USask remembers: Tribute to one of Dieppe’s fallen heroes – archyde


Helen Woolard McPhail holds a plaque in honor of her late uncle, Lieutenant Robert Woolard, who died in Dieppe during World War II. A lake north of Meadow Lake is named in his honor. (Photo: Courtesy of Helen Woolard McPhail)

“There is a sense of pride, but more just sadness for what could have been, because so many lives were lost that day,” said Helen, who made the pilgrimage 330 kilometers north- west of Saskatoon to visit Lake Saskatchewan named in his honor. late uncle – woolard lake. “My brother and I have always been proud of him. And that’s why we researched to find the lake named after our uncle, and I went there years ago. It was a quiet moment, and it was memorable just to find it and just to be there.

Lt. Woolard is also memorialized at Woodlawn Cemetery in Saskatoon, where a service and tree dedication was held in 1948 to honor the fallen members of the South Saskatchewan Regiment at Dieppe. He is also commemorated at the Brookwood Memorial in Surrey near London, England, in honor of soldiers whose bodies were never found or whose graves were not marked in the scene of battle. There are 187 Canadian soldiers buried at Dieppe Canadian War Cemetery whose identity and precise final resting place have never been determined, including Lieutenant Woolard.

Woolard was one of 2,500 USask students, staff, and faculty who served in World War II, and one of 202 who never returned. Like so many of his generation, Woolard felt compelled to serve, joining the Canadian Officer Training Corps contingent at the University of Saskatchewan shortly after graduating with a Bachelor of Arts in 1940 and entering to law school before volunteering to serve overseas.

During World War II, the Dean of the College of Law, Frederick Cronkite, claimed that 26% of the college’s living students and graduates answered the call to serve – as noted in the former Dean of the Law School of USask and current Acting Dean of the College of Education, Dr. Beth Bilson Paper (PhD) 2017 Saskatchewan Law Review Refiner’s Fire: The University of Saskatchewan College of Law in times of depression and war.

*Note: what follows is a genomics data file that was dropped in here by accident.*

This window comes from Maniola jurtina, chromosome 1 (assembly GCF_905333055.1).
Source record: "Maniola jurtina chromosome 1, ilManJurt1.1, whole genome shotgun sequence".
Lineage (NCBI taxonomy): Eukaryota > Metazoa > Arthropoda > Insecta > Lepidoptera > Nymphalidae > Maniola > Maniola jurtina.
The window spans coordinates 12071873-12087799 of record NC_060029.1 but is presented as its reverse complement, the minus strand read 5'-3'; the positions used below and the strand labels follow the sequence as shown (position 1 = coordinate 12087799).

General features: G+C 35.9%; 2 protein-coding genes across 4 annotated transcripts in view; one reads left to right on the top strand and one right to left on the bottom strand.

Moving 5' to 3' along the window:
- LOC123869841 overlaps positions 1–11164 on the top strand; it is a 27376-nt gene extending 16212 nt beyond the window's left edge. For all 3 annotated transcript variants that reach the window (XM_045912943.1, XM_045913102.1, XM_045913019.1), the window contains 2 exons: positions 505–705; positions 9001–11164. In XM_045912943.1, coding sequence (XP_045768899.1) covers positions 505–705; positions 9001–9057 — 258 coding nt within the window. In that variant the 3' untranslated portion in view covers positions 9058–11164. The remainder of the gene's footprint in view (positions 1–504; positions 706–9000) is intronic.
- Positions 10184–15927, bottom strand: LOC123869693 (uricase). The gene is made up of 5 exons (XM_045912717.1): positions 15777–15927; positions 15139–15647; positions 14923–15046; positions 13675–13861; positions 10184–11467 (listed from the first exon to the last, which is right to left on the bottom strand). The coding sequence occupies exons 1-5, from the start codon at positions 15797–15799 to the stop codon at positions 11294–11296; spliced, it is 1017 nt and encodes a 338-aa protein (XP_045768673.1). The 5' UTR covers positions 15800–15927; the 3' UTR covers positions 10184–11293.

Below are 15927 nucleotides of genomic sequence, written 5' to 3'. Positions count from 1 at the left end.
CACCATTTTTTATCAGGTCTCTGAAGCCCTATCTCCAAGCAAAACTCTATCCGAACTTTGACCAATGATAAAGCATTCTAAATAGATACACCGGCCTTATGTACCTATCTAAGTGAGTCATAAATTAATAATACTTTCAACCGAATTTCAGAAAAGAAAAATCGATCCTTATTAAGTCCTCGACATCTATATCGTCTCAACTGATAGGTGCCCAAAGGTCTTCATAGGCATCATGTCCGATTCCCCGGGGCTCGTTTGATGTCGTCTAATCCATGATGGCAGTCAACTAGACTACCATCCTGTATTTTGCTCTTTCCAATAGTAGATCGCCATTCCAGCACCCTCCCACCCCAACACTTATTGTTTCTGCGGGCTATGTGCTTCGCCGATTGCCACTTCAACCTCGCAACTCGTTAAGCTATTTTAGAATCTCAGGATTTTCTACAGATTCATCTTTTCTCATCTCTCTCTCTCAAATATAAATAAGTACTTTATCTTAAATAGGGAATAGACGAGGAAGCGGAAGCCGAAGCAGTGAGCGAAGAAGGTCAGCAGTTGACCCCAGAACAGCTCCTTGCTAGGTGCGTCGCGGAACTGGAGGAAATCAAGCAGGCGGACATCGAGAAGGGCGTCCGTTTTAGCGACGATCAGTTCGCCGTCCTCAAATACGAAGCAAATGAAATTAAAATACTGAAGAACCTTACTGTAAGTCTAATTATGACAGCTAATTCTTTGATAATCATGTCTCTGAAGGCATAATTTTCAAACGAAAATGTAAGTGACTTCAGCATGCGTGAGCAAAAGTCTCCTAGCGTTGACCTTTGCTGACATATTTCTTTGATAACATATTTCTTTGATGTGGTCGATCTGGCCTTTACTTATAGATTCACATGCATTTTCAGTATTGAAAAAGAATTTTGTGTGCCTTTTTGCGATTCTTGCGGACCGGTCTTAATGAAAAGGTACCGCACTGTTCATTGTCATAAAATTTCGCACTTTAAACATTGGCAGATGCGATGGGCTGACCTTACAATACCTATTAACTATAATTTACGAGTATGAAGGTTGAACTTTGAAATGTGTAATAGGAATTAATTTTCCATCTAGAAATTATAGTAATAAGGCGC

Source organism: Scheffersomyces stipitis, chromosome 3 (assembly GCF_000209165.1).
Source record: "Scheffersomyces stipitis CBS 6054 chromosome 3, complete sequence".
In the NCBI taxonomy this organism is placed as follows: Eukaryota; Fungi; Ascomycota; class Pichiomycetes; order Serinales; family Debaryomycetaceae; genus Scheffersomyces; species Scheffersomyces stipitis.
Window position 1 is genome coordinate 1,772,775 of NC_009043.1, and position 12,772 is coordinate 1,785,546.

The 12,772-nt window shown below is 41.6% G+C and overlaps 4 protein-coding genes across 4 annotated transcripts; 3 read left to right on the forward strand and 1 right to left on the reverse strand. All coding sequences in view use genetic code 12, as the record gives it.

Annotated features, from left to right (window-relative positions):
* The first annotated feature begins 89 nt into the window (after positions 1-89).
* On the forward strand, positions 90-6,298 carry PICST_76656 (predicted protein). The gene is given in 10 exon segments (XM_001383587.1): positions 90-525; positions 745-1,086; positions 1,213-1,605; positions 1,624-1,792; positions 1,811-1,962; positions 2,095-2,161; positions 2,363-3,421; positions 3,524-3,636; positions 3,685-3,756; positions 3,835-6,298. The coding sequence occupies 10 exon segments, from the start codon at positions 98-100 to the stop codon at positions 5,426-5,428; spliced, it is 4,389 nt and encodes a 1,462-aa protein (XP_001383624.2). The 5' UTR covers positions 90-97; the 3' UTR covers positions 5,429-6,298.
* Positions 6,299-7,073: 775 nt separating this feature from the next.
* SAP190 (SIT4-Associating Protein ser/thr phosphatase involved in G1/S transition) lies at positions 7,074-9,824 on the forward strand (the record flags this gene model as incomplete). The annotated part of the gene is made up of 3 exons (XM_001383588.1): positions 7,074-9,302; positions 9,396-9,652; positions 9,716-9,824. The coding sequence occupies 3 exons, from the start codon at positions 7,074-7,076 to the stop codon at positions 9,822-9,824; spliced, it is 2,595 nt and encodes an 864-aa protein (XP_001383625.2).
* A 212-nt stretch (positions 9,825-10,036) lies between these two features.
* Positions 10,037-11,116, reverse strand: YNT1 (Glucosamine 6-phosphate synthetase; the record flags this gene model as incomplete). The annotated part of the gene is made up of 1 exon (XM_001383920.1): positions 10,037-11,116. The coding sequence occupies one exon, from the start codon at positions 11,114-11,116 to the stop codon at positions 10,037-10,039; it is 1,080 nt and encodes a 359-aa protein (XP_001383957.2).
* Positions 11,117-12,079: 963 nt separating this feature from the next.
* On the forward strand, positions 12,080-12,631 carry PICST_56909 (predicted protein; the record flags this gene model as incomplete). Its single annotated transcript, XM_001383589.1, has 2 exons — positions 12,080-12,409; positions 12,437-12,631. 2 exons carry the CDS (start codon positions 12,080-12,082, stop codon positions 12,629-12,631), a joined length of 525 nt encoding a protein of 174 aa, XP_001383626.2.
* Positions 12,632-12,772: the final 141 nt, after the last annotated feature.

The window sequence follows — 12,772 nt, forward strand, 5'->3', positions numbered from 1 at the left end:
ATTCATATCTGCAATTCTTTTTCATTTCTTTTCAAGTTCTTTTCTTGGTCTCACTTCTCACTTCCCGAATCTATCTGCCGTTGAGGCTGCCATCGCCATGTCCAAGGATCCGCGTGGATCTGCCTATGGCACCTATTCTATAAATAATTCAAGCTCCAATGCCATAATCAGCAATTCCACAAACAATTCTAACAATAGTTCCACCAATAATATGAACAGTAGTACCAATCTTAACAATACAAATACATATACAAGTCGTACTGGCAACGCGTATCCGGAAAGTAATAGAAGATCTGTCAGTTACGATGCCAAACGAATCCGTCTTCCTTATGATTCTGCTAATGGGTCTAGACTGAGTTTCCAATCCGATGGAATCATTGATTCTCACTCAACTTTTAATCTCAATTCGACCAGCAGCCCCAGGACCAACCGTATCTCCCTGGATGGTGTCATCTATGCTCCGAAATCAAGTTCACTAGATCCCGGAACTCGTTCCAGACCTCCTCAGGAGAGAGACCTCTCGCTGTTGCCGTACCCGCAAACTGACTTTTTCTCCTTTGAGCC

“It was definitely a different time and Canada was definitely a different country than it is now,” said Bob Woolard. “People like my uncle had tremendous pride and desire to serve their country. So there is pride and sadness, of course. And I have pretty strong feelings about him, considering I’ve never even met the man.

For Bob and Helen, questions remain, as well as frustration over the decision to go ahead with the disastrous raid on Dieppe. In just nine hours of that fateful day, 907 Canadians were killed, 2,450 wounded and 1,946 captured, out of a total Allied force of nearly 6,000 soldiers.

While many military historians have written that the lessons learned at Dieppe helped save lives on D-Day two years later, Dieppe raid planners have long been criticized for sending so many soldiers to their deaths without the support air and naval appropriate.

“Certainly there were lessons learned, but what a dear price to pay for those lessons learned,” said Bob Woolard. “I certainly wouldn’t say Dieppe led to victory on D-Day. It was a valuable lesson, but the raid should have been called off, and there was no way they went.

For the Woolard family there remains a solemn pride in the service and sacrifice of the relative they never knew, along with treasured photos, records and memorials of remembrance, at home and abroad. There is also the cherished watch and letter the family received from Commander Merritt, the Victoria Cross recipient whose heroism in Dieppe that day helped half the soldiers of the South Saskatchewan Regiment who landed on the beach that day to escape to England, while he was taken prisoner. .

The commandant’s letter to Lieutenant Woolard’s parents – written while he was interned as a prisoner of war – remains as poignant today as it was all those years ago:

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